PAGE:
Yeah right. You blame every problem your PC has on Securom, without even the tiniest shred of evidence, but the EA guy is the moron. Gotta love the internets.

  11. Nekowolf says:

    One problem though. He’s CEO. That’s pretty much the highest you can get, or at least one of the highest. For the most part, there is no one higher, at least with the interested to explain it to him.

  12. Briggs says:

    XKCD had a great comic on DRM the other day. It highlights part of the whole DRM struggle perfectly.


    Basically, it asks the question "What happens when the company who made your legally purchased game stops supporting the DRM for it?"

    This eventually happens with everything. So will those who DID purchase Spore simply be up a creek when SecuROM goes the way of the dino?

  13. Baruch_S says:

    Didn’t you see? The other half of the protestors were idiots who didn’t understand what they were protesting. Where does that leave those of us who protested because we knew what the DRM was?

    I also love his comment about being in business for free without the "protection" DRM supposedly offers. Is Stardock in business for free? Nope. Case closed.

  14. Overcast says:

    yeah… heheh

    "I’m guessing that half of them were pirates,"

    What about the other half then? They were POTENTIAL customers you pissed off. Take that to your investors – tell them out of ‘x’ number half were pirates and the other half were potential customers you chased away with DRM.

    Now tell them the ‘pirates’ have cracked copies out there they are playing. You wouldn’t have made a dime from them anyway.

    But what of the other half?

  15. Overcast says:

    Yes, Warcraft III’s DRM was close to non-existant. A CD check I suppose, I got a NO-CD ‘patch’ for it long ago, but I own it and the expansion. I was happy to run out and buy Warcraft III when it first came out. Unlike my SIMS2 CD’s – my Warcraft CD is in perfect conditition. It’s been used maybe twice. Heck, I reload my PC, double click on War3.exe and it runs – UNLIKE MOST EA GAMES.

    Hey Mr. Genius CEO – when Starcraft 2 comes out, I will walk right past all of the EA games, (I don’t care WHAT games EA has out) and go right to Starcraft 2, and purchase it without a second thought at all, if I don’t pre-order it. Blizzard’s NEVER had DRM that required me to re-install the game or troubleshoot issues *with the DRM itself*. So I won’t even bat an eye at buying a Blizzard game.

    I’m still majorly on the fence as to buying the SIMS2 expansion. Not because of Money, Not because of Content, but because I don’t want to have to deal with Hassles on the Install.

  16. Overcast says:

    Yeah – could you imagine a lock or a passport that would disable itself and require you to call customer service to gain access to? How ‘useful’ would that be?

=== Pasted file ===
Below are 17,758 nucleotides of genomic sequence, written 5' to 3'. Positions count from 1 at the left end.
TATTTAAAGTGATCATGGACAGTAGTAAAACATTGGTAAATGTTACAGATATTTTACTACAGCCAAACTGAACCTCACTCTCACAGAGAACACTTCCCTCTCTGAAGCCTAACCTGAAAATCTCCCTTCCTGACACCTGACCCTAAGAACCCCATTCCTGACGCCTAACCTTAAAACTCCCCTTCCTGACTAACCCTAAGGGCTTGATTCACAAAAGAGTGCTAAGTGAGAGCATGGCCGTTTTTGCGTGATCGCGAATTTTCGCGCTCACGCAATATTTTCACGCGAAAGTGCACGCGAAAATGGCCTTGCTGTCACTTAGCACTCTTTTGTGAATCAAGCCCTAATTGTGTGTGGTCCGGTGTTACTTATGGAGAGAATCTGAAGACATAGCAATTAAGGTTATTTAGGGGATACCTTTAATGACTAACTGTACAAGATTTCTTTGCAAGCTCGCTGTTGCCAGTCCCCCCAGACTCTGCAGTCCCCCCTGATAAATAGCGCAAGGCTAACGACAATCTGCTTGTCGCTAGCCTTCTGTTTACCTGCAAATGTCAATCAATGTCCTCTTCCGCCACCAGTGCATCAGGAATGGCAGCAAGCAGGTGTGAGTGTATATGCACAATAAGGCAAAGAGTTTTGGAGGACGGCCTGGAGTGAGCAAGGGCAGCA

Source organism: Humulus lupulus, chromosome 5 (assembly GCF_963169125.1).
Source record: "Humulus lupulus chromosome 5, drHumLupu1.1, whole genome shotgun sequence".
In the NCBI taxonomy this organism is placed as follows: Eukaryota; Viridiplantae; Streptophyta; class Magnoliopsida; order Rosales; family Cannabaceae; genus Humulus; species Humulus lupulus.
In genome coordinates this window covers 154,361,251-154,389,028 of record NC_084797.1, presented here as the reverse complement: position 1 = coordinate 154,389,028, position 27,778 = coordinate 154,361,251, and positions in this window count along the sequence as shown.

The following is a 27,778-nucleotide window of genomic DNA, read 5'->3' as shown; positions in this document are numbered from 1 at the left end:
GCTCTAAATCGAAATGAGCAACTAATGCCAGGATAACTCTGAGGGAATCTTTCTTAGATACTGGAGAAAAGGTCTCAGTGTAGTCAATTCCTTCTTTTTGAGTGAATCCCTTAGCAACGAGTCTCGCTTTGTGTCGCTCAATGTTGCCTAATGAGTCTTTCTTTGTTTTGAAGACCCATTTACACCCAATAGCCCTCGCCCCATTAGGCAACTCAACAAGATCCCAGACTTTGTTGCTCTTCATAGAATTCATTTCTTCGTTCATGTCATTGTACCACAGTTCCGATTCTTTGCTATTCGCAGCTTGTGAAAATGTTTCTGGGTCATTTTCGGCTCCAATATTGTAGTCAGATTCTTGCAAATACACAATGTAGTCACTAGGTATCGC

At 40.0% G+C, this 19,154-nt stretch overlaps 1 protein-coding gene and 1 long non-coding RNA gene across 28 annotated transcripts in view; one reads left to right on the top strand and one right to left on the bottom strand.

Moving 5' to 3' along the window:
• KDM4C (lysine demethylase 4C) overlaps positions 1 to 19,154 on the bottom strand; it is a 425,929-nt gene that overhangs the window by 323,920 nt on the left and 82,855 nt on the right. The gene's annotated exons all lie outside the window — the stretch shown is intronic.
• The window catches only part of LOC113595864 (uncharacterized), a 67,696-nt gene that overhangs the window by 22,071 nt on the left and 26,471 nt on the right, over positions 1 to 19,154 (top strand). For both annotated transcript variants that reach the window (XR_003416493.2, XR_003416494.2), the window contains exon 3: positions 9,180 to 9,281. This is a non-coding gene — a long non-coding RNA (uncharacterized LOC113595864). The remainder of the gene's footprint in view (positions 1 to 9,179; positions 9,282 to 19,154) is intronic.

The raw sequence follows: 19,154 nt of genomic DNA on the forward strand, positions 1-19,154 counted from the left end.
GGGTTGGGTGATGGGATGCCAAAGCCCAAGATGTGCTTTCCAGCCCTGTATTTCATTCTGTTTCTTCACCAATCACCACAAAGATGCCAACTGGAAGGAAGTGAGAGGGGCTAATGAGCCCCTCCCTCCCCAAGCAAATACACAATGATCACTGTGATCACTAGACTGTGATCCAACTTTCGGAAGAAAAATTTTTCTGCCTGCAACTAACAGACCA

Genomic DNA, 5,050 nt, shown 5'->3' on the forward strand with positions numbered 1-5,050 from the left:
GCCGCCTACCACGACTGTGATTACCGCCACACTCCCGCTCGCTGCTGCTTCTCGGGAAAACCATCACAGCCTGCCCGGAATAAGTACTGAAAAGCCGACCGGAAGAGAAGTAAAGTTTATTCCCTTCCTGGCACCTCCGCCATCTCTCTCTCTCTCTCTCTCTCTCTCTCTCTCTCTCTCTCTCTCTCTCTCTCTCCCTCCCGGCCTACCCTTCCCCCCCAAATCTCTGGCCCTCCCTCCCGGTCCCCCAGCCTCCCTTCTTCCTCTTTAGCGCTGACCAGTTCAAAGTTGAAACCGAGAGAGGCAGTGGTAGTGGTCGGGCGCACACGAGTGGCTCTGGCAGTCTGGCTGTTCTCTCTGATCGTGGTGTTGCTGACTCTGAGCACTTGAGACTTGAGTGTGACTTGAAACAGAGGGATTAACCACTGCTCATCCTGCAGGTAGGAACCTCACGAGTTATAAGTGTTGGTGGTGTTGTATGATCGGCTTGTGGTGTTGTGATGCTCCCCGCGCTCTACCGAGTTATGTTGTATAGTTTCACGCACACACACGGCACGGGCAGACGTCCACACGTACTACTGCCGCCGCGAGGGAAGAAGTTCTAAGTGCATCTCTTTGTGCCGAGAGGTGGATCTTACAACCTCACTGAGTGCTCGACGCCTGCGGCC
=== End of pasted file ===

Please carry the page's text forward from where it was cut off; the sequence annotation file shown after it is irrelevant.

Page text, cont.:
I bet it would be a popular item indeed!!

  17. sirdarkat says:

    Didn’t pirate Spore, Didn’t buy Spore but by the above statement I must be an idiot since I just obviously don’t get it.  But that’s ok since I am an idiot I won’t buy Dead Space because obviously the game is to beyond me, nor will I buy Mass Effect, Dragon Age Origins, Crysis, or any other game Ea produces from now on.  After all I don’t want you to waste your hard earned work on me.  Maybe when after you are sued into oblivion for infriging another persons work and for isntalling SecuRom on my machine without my permission (thanks BioShock) you may realize that the idiot is the person looking back at you in the mirror.

  18. axiomatic says:

    I have to agree with the rest of you. Riccitiello is utterly clueless about DRM. I’ve actually given up on EA games at this point. When they come to their senses again and stop punishing their paying customers I may consider handing them some money again. Until that day though, there are pleanty of game developers like Bethedsa and Stardock who "get it" and will also get my money.

  19. Overcast says:

    Yeah, I’m sure there are craked copies out there already. Personally, it’s not a game I’m interested in at all. I suspect the ‘pirates’ he speaks of are playing the game minus any DRM put in there.

    It’s true – I have purchased the Sim2, along with almost all of the expansions. I bought Bon Voyage, but never played it up until this last week – and I bought it at release. Why? because the stupid DRM that the SIMS2 uses, required me to re-install the whole game. At that point, I didn’t feel like going through the 15 or so CD’s I had to reinstall it and just put it on the shelf for months.

    I really don’t think I’ll buy the new expansion – not because of lack of interest by any means, but I don’t feel like dealing with the hassles of re-installing it. It’s working now, and I’ll leave well enough alone.

    The hassles of dealing with DRM-laden games can be just as bad as the hassles of dealing with ‘pirated’ software. I am PAYING for the ease of use FIRST AND FOREMOST, second to that, I just don’t like running cracked junk. Third, I don’t really have an issue paying for products I use. But DRM kills the ‘ease of use’ part of it all.

    All the new DRM is doing, is giving the ‘crackers’ and ‘pirates’ more experience busting EA’s code. Wasn’t DeCSS a good enough example?

  20. Vash-HT says:

     That’s isn’t even a form of DRM to begin with, WoW charges for updates, server maintenence and further support for the game. Charging every month is in no way meant to be DRM for the game.